A heat-engine analysis is performed in order to determine the ocean's Carnot efficiency, the maximum thermal energy (i.e., the Carnot work) available to drive the ocean circulation, and the ocean's irreversible entropy production. The analysis is based on a 36-year monthly climatology of the surface heat flux; estimates of geothermal input, mechanical energy input, and heat storage; and a detailed treatment of freshwater fluxes. The ocean's Carnot efficiency is estimated to be 0.86%. The Carnot work is equal to 110 TW, which exceeds the mechanical energy input by the winds and tides. The net entropy flux from the ocean to its surroundings is found to be 0.617 TW/K, in good agreement with an independent estimate of the irreversible entropy production from viscous dissipation, thermal mixing, and haline mixing, demonstrating a balanced entropy budget of the ocean. Thermal mixing accounts for 56% of this entropy production, with most of the remaining production due to viscous dissipation and only small contributions from haline mixing and sea ice melting. Two thirds of the thermal entropy production is due to isopycnal mixing. The effect of thermal diffusion is to reduce the Carnot work significantly. The actual reduction is proportional to the amplitude of the (poorly known) eddy thermal diffusivity.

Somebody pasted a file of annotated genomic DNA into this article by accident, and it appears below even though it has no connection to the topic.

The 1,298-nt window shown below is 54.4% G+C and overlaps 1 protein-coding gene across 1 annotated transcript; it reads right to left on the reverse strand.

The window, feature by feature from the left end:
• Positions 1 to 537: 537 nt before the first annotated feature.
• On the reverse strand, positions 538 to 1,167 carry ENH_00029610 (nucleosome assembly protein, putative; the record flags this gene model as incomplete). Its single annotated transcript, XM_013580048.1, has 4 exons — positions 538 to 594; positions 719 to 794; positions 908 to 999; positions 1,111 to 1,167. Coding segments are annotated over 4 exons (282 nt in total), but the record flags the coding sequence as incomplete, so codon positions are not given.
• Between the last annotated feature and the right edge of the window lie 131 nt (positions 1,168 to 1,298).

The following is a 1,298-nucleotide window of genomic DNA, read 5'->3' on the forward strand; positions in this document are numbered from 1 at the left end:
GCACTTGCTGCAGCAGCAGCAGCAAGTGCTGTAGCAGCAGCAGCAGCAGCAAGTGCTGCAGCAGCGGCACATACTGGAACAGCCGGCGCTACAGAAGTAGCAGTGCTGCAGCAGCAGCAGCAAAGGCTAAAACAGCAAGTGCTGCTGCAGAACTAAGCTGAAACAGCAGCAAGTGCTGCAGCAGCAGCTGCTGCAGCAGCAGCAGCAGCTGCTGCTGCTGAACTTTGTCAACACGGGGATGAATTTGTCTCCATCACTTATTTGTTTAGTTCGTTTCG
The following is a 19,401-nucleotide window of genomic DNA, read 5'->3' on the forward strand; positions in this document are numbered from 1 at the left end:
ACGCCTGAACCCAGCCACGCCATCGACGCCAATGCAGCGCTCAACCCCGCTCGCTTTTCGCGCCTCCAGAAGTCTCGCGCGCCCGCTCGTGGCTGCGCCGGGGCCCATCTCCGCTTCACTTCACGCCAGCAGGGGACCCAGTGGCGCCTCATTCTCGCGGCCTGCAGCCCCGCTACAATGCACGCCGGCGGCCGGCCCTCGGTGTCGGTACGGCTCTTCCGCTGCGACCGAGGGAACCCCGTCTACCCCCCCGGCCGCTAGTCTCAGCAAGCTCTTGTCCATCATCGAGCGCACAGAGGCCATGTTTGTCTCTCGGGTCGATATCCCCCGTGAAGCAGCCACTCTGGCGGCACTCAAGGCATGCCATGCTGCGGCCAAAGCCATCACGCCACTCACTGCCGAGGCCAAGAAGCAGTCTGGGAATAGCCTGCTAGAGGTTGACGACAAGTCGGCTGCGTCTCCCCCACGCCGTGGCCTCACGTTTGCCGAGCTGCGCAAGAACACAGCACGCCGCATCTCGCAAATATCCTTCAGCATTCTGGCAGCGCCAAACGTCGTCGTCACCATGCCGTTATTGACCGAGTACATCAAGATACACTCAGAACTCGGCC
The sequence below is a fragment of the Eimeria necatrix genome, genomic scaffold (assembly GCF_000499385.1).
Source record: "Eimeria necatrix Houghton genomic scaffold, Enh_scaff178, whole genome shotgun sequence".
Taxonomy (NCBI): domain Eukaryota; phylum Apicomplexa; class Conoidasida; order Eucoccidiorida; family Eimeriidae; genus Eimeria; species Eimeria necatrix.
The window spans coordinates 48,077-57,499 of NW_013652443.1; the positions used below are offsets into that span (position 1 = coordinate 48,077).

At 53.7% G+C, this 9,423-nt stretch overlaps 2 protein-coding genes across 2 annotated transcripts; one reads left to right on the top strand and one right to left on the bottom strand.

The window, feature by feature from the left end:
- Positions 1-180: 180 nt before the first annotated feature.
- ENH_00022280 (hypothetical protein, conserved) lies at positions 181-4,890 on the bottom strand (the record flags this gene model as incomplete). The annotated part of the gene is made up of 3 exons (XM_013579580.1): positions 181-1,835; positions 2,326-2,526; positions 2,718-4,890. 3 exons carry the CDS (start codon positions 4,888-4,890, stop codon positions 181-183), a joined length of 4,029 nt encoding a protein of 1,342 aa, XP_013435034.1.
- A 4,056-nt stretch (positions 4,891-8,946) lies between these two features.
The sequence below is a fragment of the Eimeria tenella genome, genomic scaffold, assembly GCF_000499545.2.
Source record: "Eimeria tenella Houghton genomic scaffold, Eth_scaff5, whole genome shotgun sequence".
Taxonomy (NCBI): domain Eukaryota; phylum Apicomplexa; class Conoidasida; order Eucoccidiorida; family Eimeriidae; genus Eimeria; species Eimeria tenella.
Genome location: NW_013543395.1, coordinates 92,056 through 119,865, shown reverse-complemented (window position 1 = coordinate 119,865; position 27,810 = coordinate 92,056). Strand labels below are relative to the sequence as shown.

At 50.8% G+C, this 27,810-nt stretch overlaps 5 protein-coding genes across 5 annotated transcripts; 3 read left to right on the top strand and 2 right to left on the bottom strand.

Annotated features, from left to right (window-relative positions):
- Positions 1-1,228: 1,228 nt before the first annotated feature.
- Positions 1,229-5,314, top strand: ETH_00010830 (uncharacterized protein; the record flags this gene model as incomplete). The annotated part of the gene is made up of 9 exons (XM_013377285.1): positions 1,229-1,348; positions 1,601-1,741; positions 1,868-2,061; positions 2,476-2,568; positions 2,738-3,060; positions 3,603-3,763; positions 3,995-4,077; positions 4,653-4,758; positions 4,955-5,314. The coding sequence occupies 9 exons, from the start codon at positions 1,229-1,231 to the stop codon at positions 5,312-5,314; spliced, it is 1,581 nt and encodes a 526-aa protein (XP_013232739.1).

All Science Journal Classification (ASJC) codes
- Geochemistry and Petrology
- Earth and Planetary Sciences (miscellaneous)
- Space and Planetary Science